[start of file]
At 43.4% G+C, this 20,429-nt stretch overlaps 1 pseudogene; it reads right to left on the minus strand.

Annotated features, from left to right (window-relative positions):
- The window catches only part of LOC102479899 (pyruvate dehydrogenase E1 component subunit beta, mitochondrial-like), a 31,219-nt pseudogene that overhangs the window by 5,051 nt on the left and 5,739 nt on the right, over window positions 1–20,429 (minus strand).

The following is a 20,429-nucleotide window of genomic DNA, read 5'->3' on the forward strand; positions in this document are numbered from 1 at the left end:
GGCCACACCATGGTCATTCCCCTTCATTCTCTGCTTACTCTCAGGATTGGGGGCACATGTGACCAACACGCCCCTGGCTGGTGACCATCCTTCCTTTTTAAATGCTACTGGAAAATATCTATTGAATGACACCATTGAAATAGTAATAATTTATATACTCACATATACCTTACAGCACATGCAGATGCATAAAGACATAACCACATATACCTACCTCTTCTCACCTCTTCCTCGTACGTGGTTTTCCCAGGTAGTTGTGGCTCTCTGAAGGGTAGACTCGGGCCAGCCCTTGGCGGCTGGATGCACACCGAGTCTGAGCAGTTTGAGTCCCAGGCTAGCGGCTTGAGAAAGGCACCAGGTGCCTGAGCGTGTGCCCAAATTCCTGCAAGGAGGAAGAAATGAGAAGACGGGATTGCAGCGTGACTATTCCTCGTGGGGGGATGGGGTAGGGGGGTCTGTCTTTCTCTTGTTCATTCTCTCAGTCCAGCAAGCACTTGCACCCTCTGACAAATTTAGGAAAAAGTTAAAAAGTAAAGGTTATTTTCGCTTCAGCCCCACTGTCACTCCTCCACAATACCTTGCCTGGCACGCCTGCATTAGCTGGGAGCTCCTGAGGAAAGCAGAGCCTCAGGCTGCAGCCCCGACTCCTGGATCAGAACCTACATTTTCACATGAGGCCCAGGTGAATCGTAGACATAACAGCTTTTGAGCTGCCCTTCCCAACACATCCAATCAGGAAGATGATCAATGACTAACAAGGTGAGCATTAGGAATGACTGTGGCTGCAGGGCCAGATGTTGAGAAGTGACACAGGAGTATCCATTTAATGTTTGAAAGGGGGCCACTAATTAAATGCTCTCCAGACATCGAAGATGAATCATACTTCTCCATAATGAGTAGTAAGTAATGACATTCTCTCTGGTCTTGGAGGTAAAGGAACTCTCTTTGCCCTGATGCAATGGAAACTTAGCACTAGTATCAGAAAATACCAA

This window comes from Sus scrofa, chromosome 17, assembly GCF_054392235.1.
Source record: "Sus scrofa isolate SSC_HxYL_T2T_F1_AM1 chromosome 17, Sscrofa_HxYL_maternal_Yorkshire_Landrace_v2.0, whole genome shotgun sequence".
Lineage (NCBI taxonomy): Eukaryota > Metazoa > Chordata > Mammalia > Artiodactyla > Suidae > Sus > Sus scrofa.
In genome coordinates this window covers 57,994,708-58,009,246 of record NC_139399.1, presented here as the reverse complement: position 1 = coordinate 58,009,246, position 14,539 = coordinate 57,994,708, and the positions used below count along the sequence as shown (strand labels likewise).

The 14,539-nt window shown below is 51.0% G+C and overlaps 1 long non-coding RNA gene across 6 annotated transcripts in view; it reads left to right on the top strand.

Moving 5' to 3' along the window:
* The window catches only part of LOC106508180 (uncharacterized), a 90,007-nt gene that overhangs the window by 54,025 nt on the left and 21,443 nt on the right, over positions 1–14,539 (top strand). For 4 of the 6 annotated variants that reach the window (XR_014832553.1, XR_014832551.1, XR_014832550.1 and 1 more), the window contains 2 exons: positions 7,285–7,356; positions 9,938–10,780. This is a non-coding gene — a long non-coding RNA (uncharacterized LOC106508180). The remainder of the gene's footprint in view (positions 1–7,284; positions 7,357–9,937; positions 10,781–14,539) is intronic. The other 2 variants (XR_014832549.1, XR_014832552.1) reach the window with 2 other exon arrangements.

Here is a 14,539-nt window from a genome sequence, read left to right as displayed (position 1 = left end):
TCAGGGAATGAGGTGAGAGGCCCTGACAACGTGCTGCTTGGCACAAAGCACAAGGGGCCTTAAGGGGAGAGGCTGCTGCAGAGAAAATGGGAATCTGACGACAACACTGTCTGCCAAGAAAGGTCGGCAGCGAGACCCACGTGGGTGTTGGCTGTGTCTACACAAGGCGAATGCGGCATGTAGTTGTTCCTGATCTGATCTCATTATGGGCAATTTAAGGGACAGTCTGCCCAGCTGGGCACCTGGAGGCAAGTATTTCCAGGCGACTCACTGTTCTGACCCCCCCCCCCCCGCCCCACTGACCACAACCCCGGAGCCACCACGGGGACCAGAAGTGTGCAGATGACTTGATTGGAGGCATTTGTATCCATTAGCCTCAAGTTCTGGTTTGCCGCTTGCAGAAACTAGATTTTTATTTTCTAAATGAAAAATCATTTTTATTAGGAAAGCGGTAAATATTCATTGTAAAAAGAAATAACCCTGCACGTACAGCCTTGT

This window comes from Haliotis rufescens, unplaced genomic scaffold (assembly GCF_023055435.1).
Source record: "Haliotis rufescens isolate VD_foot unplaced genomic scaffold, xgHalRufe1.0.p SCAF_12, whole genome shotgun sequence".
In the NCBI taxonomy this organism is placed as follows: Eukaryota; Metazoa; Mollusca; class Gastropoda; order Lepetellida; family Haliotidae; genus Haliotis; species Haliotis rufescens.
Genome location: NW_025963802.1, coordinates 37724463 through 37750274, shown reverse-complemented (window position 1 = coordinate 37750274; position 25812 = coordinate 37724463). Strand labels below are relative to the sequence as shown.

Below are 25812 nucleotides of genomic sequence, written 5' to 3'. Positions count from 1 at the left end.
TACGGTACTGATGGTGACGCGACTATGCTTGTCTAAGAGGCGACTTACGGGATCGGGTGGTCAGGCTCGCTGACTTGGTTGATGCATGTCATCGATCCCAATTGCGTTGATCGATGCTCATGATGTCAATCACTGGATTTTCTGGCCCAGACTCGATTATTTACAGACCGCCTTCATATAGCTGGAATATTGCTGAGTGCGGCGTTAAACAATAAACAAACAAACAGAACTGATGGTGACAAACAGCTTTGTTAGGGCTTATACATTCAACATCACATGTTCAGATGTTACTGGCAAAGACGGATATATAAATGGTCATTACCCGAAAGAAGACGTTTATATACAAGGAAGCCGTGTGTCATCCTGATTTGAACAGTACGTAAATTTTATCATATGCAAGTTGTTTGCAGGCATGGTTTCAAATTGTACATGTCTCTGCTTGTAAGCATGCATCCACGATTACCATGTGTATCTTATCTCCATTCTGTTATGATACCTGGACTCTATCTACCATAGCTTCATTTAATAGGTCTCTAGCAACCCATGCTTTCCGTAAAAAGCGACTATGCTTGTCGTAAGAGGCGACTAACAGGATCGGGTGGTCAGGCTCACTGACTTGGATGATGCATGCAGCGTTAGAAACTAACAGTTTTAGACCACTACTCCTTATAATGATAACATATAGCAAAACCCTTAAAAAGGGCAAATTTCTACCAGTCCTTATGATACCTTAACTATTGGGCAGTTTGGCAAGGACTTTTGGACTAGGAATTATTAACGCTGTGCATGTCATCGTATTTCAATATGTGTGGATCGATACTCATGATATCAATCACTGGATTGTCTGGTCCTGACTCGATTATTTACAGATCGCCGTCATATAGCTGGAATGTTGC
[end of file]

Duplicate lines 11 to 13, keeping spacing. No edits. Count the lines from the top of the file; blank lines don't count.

Moving 5' to 3' along the window:
* The window catches only part of LOC106508180 (uncharacterized), a 90,007-nt gene that overhangs the window by 54,025 nt on the left and 21,443 nt on the right, over positions 1–14,539 (top strand). For 4 of the 6 annotated variants that reach the window (XR_014832553.1, XR_014832551.1, XR_014832550.1 and 1 more), the window contains 2 exons: positions 7,285–7,356; positions 9,938–10,780. This is a non-coding gene — a long non-coding RNA (uncharacterized LOC106508180). The remainder of the gene's footprint in view (positions 1–7,284; positions 7,357–9,937; positions 10,781–14,539) is intronic. The other 2 variants (XR_014832549.1, XR_014832552.1) reach the window with 2 other exon arrangements.

Here is a 14,539-nt window from a genome sequence, read left to right as displayed (position 1 = left end):